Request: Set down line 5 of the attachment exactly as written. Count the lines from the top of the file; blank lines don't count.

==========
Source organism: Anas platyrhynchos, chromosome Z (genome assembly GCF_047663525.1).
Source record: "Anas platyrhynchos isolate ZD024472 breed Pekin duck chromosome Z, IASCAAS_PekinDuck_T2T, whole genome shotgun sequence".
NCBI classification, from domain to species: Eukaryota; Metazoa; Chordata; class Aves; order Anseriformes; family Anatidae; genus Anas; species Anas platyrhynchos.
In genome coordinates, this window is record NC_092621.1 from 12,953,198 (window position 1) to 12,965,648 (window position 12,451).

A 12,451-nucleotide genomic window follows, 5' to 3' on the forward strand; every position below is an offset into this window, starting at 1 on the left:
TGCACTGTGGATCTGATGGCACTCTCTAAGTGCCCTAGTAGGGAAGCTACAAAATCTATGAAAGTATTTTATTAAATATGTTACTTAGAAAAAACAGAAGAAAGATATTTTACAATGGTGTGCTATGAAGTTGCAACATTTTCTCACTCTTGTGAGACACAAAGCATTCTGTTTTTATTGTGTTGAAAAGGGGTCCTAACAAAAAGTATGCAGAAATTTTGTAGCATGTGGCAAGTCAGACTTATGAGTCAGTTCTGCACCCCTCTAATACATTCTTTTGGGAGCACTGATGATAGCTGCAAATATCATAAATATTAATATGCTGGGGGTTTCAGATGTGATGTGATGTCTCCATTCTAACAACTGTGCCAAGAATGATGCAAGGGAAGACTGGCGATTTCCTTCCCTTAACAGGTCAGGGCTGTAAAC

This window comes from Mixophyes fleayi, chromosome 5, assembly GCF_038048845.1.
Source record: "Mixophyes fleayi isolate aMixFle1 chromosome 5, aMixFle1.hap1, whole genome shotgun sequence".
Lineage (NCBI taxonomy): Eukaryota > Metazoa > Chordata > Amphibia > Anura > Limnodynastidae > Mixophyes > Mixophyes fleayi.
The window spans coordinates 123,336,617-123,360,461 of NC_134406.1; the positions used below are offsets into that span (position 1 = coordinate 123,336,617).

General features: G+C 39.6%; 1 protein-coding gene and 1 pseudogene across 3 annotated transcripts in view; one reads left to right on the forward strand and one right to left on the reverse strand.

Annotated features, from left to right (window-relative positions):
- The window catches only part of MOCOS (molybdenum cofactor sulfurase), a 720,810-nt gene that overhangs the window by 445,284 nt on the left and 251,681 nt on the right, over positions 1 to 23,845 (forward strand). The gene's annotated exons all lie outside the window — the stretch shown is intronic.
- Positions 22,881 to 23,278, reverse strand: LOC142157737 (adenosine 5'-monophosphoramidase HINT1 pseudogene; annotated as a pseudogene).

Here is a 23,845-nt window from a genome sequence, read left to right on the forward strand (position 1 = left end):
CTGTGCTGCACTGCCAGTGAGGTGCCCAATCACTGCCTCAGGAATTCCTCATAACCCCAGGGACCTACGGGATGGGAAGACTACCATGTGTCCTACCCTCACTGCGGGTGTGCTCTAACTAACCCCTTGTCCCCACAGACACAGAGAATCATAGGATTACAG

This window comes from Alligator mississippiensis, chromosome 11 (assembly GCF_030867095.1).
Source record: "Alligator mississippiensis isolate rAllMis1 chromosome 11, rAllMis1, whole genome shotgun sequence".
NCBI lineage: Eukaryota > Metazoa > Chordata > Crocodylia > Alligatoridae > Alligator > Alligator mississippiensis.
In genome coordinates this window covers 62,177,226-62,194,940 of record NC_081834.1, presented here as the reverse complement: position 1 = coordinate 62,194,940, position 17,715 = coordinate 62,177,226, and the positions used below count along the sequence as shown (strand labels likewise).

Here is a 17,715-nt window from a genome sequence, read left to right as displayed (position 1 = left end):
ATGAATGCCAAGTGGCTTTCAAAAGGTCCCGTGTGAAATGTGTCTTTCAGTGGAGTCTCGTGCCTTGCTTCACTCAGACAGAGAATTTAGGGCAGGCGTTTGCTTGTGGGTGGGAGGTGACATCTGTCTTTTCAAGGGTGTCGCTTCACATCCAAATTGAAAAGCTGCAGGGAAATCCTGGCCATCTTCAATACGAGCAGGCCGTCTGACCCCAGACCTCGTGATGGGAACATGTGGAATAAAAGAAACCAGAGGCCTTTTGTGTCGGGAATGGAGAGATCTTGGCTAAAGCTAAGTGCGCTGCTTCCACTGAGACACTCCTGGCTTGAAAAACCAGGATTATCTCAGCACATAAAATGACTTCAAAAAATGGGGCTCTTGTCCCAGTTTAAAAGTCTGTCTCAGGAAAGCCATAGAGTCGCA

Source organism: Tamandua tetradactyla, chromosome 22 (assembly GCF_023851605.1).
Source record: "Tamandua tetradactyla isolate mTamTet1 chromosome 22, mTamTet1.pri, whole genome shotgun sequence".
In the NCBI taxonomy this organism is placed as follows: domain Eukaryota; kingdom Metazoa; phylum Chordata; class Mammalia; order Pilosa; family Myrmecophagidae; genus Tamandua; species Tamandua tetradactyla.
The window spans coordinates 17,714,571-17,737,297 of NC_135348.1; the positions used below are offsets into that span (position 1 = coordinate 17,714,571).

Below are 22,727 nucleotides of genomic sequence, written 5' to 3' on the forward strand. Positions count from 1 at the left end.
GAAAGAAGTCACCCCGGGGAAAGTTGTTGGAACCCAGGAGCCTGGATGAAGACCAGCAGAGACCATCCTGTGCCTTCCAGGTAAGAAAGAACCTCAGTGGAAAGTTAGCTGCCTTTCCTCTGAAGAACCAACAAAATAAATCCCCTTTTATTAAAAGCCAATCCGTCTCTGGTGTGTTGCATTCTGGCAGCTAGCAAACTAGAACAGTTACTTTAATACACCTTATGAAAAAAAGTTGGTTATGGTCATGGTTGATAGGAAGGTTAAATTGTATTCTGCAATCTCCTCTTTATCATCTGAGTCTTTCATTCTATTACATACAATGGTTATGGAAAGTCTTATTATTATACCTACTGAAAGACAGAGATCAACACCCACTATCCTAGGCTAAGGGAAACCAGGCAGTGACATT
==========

A 12,451-nucleotide genomic window follows, 5' to 3' on the forward strand; every position below is an offset into this window, starting at 1 on the left: